Letter to the Editor: Using Technology as a “Virtual Caregiver” Could Inhibit Childhood Development


Photo courtesy of Steve Chippy on Flickr.

Gabby Escobar, Guest writer

I wonder how future generations of children will grow up, considering the impact of technology on our ability to socialize and engage. The technology society uses in 2020 is very different from the past. I, and many experts, are concerned it could be harmful to development if children become too addicted to electronic devices and social media.

I have seen children in my own family glued to screens and mentally absent from the reality, and they seem to struggle with interpersonal connections.

Technology is often used as a helpful tool to keep kids occupied, so parents can take care of the house or work, but it may inhibit a child’s learning. A report by HealthDay News said that “preschoolers now often spend hours each day watching TV or playing video games — with little or no oversight or interaction from a parent.”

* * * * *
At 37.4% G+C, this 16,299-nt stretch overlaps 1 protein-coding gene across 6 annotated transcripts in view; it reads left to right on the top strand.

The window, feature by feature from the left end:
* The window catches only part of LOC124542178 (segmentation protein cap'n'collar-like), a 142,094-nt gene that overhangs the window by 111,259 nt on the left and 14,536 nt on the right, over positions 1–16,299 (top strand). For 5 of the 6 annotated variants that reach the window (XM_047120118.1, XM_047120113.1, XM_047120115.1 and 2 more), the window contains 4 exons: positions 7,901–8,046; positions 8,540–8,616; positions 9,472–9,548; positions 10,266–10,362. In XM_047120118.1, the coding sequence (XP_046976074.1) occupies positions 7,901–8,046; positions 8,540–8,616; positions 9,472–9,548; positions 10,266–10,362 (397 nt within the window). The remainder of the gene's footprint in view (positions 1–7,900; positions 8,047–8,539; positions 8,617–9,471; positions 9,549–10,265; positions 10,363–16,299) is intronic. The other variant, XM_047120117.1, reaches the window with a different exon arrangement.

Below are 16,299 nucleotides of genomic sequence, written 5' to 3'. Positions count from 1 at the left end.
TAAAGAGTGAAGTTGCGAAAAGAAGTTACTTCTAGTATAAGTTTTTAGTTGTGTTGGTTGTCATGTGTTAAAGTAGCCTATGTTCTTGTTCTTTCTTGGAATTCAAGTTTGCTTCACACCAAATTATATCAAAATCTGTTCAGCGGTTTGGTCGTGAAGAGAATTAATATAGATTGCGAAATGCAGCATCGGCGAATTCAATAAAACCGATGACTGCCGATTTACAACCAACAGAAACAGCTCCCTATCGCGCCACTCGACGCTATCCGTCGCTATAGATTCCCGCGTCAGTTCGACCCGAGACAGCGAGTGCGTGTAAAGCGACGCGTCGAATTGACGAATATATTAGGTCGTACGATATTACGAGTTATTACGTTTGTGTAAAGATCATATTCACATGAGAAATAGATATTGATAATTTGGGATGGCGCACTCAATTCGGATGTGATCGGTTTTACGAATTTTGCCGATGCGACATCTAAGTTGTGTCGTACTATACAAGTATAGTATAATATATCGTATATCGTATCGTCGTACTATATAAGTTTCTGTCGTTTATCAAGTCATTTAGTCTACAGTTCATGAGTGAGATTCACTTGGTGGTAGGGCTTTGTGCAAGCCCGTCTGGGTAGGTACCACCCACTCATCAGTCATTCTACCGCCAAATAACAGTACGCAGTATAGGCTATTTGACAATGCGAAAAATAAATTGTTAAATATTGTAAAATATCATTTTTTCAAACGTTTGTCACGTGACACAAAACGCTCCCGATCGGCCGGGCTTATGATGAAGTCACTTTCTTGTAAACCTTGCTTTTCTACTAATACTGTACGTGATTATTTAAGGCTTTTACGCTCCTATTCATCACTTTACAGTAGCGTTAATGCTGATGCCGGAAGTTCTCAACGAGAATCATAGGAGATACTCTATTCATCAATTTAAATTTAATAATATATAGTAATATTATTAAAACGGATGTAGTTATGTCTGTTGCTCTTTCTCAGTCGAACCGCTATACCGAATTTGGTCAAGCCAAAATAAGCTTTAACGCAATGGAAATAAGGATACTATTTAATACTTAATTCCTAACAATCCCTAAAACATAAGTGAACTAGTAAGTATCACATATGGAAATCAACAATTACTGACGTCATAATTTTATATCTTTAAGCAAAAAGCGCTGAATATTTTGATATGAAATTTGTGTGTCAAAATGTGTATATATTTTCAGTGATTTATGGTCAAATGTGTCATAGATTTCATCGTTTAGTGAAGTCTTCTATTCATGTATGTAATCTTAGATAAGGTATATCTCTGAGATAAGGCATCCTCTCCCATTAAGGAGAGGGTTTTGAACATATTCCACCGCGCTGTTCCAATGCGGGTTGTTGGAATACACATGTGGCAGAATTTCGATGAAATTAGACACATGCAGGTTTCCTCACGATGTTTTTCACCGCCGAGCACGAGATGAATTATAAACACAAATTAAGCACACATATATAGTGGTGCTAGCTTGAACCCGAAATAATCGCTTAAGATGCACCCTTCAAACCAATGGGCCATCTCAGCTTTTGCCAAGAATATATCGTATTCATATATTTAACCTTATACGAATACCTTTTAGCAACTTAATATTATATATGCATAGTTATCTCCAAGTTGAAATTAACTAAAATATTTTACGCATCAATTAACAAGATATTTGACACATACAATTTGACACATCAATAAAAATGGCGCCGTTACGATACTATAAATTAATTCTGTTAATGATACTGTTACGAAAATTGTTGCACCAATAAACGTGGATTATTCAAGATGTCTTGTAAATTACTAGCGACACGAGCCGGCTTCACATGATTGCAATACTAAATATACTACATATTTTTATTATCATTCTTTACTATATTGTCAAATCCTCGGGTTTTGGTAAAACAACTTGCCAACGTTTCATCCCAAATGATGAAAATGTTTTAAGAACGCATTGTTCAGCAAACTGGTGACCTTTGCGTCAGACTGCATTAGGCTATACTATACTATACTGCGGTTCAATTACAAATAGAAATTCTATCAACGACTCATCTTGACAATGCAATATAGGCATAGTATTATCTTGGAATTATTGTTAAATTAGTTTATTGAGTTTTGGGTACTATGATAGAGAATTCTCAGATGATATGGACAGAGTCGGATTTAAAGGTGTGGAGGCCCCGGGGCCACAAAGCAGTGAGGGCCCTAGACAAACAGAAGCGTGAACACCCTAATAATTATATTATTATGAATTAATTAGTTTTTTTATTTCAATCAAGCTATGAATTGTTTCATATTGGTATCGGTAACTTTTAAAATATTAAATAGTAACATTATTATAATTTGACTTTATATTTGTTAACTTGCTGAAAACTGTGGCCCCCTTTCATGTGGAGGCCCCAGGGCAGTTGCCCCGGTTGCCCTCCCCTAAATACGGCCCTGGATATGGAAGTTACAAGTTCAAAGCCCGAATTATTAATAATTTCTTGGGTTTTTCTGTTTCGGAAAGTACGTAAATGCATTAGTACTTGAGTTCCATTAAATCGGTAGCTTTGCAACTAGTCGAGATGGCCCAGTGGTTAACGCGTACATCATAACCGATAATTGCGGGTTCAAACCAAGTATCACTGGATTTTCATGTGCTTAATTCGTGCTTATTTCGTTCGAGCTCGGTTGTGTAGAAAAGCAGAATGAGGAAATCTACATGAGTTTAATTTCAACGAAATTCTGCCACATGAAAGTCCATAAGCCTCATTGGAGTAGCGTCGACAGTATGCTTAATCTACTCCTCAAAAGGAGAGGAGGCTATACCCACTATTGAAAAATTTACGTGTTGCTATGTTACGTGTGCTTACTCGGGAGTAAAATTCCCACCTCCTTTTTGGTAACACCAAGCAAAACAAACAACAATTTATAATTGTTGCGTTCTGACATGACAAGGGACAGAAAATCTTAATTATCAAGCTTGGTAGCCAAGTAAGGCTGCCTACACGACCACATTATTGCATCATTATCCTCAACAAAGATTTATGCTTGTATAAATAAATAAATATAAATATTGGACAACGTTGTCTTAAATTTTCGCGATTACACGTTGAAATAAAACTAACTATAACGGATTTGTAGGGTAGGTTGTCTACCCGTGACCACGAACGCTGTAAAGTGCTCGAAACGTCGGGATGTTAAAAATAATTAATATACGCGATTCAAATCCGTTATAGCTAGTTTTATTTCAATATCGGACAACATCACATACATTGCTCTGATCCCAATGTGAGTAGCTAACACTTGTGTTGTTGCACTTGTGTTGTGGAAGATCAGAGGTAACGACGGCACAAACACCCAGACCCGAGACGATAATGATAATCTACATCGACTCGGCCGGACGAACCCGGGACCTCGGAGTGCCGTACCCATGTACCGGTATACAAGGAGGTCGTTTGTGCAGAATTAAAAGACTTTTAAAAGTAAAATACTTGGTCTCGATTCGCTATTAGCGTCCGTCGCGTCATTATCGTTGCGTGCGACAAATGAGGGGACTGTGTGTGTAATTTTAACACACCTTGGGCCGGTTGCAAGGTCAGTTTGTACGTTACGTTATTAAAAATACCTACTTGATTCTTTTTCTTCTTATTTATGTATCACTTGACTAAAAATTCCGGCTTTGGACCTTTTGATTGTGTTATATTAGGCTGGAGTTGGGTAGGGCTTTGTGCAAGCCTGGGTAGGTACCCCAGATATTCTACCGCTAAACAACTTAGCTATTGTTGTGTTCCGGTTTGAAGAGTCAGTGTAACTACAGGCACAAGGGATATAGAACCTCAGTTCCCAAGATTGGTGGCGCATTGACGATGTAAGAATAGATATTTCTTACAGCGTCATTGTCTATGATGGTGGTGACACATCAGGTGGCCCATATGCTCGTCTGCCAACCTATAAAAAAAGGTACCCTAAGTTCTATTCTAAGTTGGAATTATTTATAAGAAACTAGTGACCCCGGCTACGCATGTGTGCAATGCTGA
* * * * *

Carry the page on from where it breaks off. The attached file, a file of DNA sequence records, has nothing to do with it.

It seems that technology may be replacing vital caretakers, and children are more engaged with the screens than with other organic and natural interactions, such as the outdoors and family.

An article by The Baltimore Sun cited a study by JAMA Pediatrics which “studied brain scans of young children and found that kids aged three to five years old had underdeveloped white matter in their brains if they watched screens for more than an hour a day.” Because of this, limiting screen time is recommended.

I understand that parents would like easier options for a “babysitter,” but technology and media can also be addictive. In fact, many games are created to be “addictive,” according to CNBC. “For some game makers, ‘addictive’ is the highest compliment to their products, since an ‘addictive’ game will keep gamers engaged.”

This is the beginning of a new era of technology. What will become of future generations if technology continues to replace caretakers? I believe parents should not us it to babysit their kids, and instead focus on quality family time while fostering the development of common sense and survival skills.

Gabby Escobar is a student at Diablo Valley College participating in Journalism 110.